Particle Image Velocimetry (PIV) has become a cornerstone of modern experimental fluid mechanics due to its unique ability to resolve the entire instantaneous two-dimensional velocity field of an experimental flow. However, this methodology has historically been omitted from undergraduate curricula due to the significant cost of research-grade PIV systems and safety considerations stemming from the high-power Nd-YAG lasers typically implemented by PIV systems. In the following undergraduate thesis, a low-cost model of a PIV system is designed to be used within the context of an undergraduate fluid mechanics lab. The proposed system consists of a Hele-Shaw water tunnel, a high-power LED lighting source, and a modern smartphone camera. Additionally, a standalone application was developed to perform the necessary image processing as well as to perform Particle Streak Velocimetry (PSV) and PIV image analysis. Ultimately, the proposed system costs $229.33 and can replicate modern PIV techniques albeit for simple flow scenarios.

Contributors

Agent

Created

Date Created
2021-05

137680-Thumbnail Image.png

PIV ANALYSIS OF BASILAR TIP ANEURYSM HEMODYNAMICS, AND THE EFFECTS OF ENTERPRISE STENT TREATMENT

Description

Intracranial aneurysms, which form in the blood vessels of the brain, are particularly dangerous because of the importance and fragility of the human brain. When an intracranial aneurysm gets large it poses a significant risk of bursting and causing subarachnoid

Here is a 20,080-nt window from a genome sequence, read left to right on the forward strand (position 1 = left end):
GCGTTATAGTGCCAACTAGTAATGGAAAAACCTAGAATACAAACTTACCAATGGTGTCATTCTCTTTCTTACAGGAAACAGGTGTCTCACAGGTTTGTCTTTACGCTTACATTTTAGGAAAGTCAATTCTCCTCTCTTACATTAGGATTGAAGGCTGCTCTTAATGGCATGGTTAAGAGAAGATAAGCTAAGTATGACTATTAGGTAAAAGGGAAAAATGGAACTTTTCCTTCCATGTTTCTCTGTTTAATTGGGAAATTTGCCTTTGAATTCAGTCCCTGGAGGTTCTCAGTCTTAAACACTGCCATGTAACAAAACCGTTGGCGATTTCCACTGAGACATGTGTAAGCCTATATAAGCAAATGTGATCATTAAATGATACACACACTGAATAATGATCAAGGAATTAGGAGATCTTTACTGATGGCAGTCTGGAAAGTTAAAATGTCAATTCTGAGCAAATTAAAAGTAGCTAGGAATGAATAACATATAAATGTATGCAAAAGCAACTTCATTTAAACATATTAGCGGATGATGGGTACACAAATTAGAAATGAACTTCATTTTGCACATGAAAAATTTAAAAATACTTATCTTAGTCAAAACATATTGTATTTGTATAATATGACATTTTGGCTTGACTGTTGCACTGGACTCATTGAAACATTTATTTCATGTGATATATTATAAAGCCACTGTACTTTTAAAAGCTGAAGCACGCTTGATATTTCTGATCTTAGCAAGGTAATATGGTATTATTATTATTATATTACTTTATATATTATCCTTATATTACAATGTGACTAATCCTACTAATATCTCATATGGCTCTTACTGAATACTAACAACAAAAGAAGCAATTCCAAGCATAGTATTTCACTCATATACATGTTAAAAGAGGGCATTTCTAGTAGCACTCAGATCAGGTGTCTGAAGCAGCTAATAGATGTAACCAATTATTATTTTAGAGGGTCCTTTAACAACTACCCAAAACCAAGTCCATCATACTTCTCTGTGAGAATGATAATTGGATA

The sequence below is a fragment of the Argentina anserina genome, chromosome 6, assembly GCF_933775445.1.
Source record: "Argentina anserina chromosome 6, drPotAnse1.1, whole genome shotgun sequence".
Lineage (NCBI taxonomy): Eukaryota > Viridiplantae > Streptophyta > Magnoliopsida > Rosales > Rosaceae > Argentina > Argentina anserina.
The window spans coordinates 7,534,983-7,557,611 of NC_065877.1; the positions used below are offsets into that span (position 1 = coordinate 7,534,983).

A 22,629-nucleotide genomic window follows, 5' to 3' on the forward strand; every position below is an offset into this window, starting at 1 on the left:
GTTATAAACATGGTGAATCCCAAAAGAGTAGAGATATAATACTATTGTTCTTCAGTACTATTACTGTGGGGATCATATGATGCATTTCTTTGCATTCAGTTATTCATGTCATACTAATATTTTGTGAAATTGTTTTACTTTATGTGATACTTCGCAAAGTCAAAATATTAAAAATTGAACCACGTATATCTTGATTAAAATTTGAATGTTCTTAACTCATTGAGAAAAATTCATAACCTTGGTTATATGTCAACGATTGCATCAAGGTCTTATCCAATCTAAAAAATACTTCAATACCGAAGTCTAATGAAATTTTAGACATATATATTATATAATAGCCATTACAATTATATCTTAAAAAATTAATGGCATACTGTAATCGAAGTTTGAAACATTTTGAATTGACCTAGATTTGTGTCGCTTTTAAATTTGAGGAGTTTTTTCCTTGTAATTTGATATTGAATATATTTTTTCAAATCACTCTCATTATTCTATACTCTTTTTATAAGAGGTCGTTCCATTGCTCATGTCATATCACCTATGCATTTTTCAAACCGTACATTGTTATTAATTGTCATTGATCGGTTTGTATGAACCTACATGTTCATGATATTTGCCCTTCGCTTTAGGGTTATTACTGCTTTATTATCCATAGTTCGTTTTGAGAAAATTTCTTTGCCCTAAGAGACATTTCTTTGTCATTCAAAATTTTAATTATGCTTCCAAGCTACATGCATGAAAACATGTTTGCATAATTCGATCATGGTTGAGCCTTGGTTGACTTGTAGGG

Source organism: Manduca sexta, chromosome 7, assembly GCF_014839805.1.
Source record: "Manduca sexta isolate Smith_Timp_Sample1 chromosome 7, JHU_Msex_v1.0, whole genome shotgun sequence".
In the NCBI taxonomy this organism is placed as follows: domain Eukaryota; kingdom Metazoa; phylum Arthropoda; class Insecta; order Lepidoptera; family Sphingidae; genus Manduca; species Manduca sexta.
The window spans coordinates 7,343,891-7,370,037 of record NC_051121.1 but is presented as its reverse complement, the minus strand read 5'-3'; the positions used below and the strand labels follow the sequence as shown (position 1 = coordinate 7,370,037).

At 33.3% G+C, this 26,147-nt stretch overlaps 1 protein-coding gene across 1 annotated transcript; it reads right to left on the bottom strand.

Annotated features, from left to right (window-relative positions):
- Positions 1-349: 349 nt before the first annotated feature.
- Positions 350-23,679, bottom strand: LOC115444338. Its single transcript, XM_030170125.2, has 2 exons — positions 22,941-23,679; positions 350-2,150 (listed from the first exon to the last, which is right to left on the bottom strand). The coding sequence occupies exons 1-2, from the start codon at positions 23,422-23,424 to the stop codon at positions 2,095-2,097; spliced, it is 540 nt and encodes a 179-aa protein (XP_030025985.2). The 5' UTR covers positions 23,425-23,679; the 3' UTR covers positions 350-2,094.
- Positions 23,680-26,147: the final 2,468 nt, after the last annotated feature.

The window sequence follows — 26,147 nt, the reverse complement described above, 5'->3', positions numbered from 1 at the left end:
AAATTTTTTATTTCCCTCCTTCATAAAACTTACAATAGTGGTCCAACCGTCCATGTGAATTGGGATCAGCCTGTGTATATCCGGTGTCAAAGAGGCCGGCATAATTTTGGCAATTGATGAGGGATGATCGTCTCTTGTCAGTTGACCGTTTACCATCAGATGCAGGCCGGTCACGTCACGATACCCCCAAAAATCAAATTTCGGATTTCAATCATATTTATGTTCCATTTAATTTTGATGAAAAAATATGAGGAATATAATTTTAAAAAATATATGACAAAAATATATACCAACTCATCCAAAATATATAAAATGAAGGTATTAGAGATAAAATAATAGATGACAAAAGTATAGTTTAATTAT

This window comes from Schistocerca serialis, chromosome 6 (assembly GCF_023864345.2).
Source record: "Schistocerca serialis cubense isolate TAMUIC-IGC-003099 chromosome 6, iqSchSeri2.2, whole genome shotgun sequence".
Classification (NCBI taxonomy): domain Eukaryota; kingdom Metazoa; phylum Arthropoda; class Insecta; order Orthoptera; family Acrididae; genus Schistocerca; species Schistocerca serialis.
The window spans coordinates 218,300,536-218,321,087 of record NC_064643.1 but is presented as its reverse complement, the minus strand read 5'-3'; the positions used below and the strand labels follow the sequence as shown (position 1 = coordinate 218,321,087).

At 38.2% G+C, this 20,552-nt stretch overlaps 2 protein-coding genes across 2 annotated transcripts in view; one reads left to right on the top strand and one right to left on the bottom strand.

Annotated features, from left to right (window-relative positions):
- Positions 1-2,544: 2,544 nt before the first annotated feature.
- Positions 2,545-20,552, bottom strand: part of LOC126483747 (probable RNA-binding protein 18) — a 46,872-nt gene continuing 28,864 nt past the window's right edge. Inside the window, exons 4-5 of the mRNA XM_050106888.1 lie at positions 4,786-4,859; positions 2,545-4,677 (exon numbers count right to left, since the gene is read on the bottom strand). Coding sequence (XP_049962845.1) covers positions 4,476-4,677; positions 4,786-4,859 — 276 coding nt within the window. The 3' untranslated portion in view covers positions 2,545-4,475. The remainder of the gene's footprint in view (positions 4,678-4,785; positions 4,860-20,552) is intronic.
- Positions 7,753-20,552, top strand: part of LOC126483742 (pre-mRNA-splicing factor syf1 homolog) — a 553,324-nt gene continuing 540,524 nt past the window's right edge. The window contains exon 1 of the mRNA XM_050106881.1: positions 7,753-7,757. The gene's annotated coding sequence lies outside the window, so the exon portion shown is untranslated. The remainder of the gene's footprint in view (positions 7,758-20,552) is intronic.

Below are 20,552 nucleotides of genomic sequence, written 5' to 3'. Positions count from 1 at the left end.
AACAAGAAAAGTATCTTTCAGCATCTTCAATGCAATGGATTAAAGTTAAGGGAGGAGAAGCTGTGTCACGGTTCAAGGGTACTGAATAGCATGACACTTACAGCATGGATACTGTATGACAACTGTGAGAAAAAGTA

Intracranial aneurysms, which form in the blood vessels of the brain, are particularly dangerous because of the importance and fragility of the human brain. When an intracranial aneurysm gets large it poses a significant risk of bursting and causing subarachnoid hemorrhaging (SAH), a possibly fatal condition. One possible treatment involves placing a stent in the vessel to act as a flow diverter. In this study we look at the hemodynamics of two geometries of idealized basilar tip aneurysms, at 2,3, and 4 ml/s pulsatile flow, at three different points in the cardiac cycle. The smaller model had neck and dome diameters of 2.67 mm and 4 mm respectively, while the larger aneurysm had neck and dome diameters of 3 mm and 6 mm respectively. Both diameters and the dome to neck ratio increased in the second model, representing growth over time. Flow was analyzed using stereoscopic particle image velocimetry (PIV) for both geometries in untreated models, as well as after treatment with a high porosity Enterprise stent (Codman and Shurtleff Inc.). Flow in the models was characterized by root mean square velocity in the aneurysm and neck plane, cross neck flow, max aneurysm vorticity, and total aneurysm kinetic energy. It was found that in the smaller aneurysm model (model 1), Enterprise stent treatment reduced all flow parameters substantially. The smallest reduction was in max vorticity, at 42.48%, and the largest in total kinetic energy, at 75.69%. In the larger model (model 2) there was a 52.18% reduction in cross neck flow, but a 167.28% increase in aneurysm vorticity. The other three parameters experienced little change. These results, along with observed velocity vector fields, indicate a noticeable diversion of flow away from the aneurysm in the stent treated model 1. Treatment in model 2 had a small flow diversion effect, but also altered flow in unpredictable ways, in some cases having a detrimental effect on aneurysm hemodynamics. The results of this study indicate that Enterprise stent treatment is only effective in small, relatively undeveloped aneurysm geometries, and waiting until an aneurysm has grown too large can eliminate this treatment option altogether.